Jeff A. Green is president and founder of J.A. Green & Company, a bipartisan government relations firm based in Washington D.C.
After nearly two decades of war, the American military must address a readiness crisis. Both Congress and the Trump administration are working to rebuild the military’s front-line forces. But readying America’s industrial base to support the force of the future requires further action.
The Department of Defense should be gravely concerned that disruptions in America’s mineral supply chain could undermine our national security. The U.S. military uses 750,000 tons of minerals each year to keep our country and troops safe. However, the U.S. is now entirely reliant on other countries for at least 20 minerals needed to build fighter jets, engines, radar, missile defense systems, satellites, precision munitions and other key technologies.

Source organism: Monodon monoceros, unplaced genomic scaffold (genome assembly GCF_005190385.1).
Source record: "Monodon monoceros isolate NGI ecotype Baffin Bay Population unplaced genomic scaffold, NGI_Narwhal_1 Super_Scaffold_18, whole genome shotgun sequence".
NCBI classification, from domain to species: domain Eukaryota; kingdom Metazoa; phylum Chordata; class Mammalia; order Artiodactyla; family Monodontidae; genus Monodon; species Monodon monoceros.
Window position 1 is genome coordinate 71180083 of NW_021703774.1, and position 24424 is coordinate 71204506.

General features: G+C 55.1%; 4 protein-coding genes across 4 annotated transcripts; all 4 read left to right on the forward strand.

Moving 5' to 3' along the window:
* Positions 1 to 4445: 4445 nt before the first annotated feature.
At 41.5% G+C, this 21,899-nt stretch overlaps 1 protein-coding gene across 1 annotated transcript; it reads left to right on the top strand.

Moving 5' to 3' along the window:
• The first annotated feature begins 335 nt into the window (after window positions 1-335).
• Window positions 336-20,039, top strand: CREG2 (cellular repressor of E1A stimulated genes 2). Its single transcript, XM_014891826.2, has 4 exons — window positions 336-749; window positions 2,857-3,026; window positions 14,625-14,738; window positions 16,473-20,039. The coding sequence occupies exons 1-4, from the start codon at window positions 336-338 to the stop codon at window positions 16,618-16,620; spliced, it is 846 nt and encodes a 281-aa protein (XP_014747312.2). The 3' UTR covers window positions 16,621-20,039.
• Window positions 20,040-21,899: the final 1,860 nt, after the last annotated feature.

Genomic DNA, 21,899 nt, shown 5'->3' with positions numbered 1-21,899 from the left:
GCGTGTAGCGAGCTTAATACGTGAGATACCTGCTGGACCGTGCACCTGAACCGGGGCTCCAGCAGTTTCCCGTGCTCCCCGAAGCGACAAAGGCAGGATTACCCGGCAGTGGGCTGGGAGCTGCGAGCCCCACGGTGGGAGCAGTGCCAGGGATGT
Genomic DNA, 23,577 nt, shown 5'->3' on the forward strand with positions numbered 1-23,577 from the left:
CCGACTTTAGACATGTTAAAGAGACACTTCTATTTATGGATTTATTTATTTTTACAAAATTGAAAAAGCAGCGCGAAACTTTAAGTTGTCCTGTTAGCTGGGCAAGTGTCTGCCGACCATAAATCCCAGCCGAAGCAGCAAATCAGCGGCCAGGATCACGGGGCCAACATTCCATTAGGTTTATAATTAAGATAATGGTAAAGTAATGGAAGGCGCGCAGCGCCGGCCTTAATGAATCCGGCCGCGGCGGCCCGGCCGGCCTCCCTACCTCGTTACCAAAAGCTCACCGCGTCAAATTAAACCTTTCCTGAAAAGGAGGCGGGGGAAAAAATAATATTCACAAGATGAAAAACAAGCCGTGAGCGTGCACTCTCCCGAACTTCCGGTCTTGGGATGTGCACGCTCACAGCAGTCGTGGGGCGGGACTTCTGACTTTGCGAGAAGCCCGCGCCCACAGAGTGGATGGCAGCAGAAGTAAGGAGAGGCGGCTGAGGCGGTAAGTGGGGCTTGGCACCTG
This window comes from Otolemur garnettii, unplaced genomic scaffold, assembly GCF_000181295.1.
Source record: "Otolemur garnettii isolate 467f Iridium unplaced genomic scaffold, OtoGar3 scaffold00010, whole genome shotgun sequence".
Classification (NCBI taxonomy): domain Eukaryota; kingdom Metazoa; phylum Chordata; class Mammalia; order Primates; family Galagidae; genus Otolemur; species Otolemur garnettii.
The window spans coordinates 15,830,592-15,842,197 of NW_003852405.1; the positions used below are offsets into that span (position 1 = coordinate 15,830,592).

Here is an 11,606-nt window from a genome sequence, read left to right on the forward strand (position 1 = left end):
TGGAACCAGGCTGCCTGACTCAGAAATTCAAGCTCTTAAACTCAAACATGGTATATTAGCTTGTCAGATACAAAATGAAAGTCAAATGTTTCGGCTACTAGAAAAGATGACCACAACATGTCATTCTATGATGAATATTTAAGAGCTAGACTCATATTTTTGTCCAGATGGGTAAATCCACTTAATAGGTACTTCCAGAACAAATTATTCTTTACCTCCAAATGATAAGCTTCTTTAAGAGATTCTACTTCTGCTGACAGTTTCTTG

These key minerals enable the “overmatch” that Secretary of Defense James Mattis demands, which ensures we can not only win any war, but win it in overwhelming fashion.
Today there is not a single U.S. mine producing cesium, manganese, gallium, fluorspar or graphite. And for many key commodity minerals, the level of dependence on foreign supplies is worryingly high: zinc (82 percent), tin (75 percent), cobalt (74 percent), platinum (73 percent) and lithium (50 percent). Our country is sleepwalking into the same level of dependence on imported minerals that there once was for oil — which became an Achilles’ heel for energy security.
Ironically, the U.S. has vast, untapped resources that could support our economic and national security. Unfortunately, the mine permitting process in this country is outdated and redundant, creating a self-inflicted wound that must be healed.
For the rest of this opinion column: http://thehill.com/opinion/national-security/364956-americas-mining-policy-undermines-national-security